While it is early days as far as assessing the economic impact of last week's earthquake, early analysis suggests the Government is financially well placed to handle costs of up to $2.5 billion - or 1 per cent of GDP.
But while economists say the quakes won't put too much of a dent in New Zealand's growth story the costs could have big implications for the Government's discretionary spending in an election year.
"The mooted tax cuts for 2017 look unlikely . . . and the Government will now have less headroom for a pre-election lolly scramble," ANZ economists Cameron Bagrie and Philip Borkin conclude in their initial assessment.
A near term hit to GDP is also certain but looks "modest".
"We expect larger cash deficits and a slightly higher debt profile but we are talking about a margin-of-excellence tweak. At present, net debt is only 25 per cent of GDP and cash deficits are less than 1 per cent of GDP," they say.
The New Zealand dollar ended last week at US69.96c, its lowest point in four months, but traders see the fall as driven primarily by the focus on US interest rate hikes in December which are now seen as a near certainty.
The NZX-50 sharemarket closed for the week up 1.75 per cent for the week.
ASB economists note that damage estimates are still highly speculative but for illustrative purposes have pencilled in a figure of $2.5 billion - spread over several years.
Because of the largely rural location of the quake the major damages and costs are to infrastructure so most rebuild expenses will fall to the Government rather than private insurers.
The damage to State Highway 1 and the rail link around Kaikoura is likely to add significant short term inflation to transport costs. This, and the impact of rebuild activity in the upper South Island and Wellington, will put some upward pressure on overall inflation.
ASB estimates that inflationary effect would offset the short term GDP hit, meaning the Reserve Bank remains likely to leave interest rates on hold. However they note that if the economic disruption turns out to be greater than currently anticipated then it could increase the odds of a cut.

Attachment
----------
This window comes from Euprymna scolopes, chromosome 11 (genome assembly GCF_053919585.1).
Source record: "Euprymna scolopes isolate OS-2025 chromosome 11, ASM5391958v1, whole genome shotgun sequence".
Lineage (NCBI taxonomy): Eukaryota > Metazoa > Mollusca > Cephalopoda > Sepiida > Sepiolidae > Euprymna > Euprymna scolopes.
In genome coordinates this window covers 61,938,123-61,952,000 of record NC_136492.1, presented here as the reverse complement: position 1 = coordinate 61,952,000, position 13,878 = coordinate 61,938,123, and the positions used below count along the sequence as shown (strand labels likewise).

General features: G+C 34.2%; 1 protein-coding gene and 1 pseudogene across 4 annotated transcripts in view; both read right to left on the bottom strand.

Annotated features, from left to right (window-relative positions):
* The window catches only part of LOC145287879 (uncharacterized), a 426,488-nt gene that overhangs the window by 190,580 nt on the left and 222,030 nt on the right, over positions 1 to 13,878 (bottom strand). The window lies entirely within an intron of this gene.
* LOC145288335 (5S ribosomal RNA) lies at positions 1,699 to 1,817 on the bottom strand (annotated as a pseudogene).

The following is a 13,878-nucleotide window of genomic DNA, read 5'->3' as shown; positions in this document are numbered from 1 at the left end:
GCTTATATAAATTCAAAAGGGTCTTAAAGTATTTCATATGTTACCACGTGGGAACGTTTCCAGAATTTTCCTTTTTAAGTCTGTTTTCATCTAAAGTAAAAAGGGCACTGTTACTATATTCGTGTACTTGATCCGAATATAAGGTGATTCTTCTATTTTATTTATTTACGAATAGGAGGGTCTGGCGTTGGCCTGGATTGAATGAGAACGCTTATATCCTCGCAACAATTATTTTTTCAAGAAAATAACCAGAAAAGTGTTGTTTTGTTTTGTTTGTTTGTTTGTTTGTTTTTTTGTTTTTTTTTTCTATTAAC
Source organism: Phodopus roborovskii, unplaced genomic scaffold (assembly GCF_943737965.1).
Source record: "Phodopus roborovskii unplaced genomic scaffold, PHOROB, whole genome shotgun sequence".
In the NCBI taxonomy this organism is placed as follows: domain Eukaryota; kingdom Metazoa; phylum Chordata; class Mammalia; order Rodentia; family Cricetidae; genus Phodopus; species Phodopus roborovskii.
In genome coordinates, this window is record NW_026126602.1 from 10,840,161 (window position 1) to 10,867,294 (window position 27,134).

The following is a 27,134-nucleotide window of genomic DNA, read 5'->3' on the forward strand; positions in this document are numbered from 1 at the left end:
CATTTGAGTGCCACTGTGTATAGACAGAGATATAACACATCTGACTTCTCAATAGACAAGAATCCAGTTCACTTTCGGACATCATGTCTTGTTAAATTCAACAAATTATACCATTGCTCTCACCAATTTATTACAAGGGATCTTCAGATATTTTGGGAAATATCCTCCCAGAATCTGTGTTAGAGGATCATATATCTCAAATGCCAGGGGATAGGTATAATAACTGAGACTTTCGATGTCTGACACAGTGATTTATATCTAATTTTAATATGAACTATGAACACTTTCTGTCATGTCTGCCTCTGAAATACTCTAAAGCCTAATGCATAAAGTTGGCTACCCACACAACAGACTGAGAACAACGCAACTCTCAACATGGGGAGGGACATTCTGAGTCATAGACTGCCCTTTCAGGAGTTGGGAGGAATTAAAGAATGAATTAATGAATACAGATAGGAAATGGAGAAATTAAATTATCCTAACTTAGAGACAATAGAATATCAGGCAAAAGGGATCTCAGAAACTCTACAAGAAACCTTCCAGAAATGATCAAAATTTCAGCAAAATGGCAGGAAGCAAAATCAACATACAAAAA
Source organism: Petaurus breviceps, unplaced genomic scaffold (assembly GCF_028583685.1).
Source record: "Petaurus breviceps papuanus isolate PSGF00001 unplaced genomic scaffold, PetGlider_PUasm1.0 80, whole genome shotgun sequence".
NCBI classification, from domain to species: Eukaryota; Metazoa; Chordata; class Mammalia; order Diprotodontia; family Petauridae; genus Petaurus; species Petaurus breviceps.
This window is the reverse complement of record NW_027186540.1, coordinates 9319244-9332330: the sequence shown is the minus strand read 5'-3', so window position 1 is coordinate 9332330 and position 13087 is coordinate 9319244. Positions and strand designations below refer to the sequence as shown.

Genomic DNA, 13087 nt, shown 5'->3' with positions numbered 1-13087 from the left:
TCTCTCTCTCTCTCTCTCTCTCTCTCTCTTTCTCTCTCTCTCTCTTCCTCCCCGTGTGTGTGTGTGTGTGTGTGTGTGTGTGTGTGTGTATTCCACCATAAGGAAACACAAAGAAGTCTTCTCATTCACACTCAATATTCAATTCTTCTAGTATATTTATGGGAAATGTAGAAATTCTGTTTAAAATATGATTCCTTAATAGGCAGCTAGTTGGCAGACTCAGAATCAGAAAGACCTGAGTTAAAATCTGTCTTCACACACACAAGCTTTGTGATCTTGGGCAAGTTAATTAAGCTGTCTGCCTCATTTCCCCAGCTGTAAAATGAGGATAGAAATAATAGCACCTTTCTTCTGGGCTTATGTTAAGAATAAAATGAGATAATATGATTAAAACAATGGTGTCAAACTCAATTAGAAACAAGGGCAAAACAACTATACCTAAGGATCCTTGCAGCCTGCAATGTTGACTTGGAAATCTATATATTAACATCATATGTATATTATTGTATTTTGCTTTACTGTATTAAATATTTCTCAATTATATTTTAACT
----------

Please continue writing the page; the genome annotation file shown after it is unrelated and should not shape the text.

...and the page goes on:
The short term stimulatory boost that an earthquake rebuild can provide to the economy is less helpful now than it was in 2011 when New Zealand was still recovering from the global financial crisis, ANZ economists note.
"The economy is now in a full-blown expansion as opposed to a recovery; the latter is easier to snuff out with negative shocks," they say.
"Finding the necessary resources will present challenges for the reconstruction effort; in a capacity-constrained economy the "boost" from a rebuild becomes negligible as you are merely shuffling resources around."
All the economists make the point that the impact to the Kaikoura region and North Canterbury will be enormous.
While the impact on national tourism earnings is expected to be limited, with other regions like the South Island's West Coast picking up the extra visitors, the Kaikoura region looks likely to see its economy badly disrupted for at least a year.
In the year to September international and domestic visitors spent a combined $120 million in the region. Tourist spending was worth nearly $1.3 billion to the entire upper South Island.
Any impacts will be shown in the next International Visitor Survey on February 17 (for the period year ended December 2016).
But overall the outlook for New Zealand remains strong despite the quake.
A report for investment bank UBS, released Friday as part of an Australasian assessment, notes some moderation in record migration and tourism may see GDP growth slow to around 2.6 per cent in 2017.
It notes the potential for this to be offset by rising dairy prices but makes no mention of the quakes as a material factor in its assessment.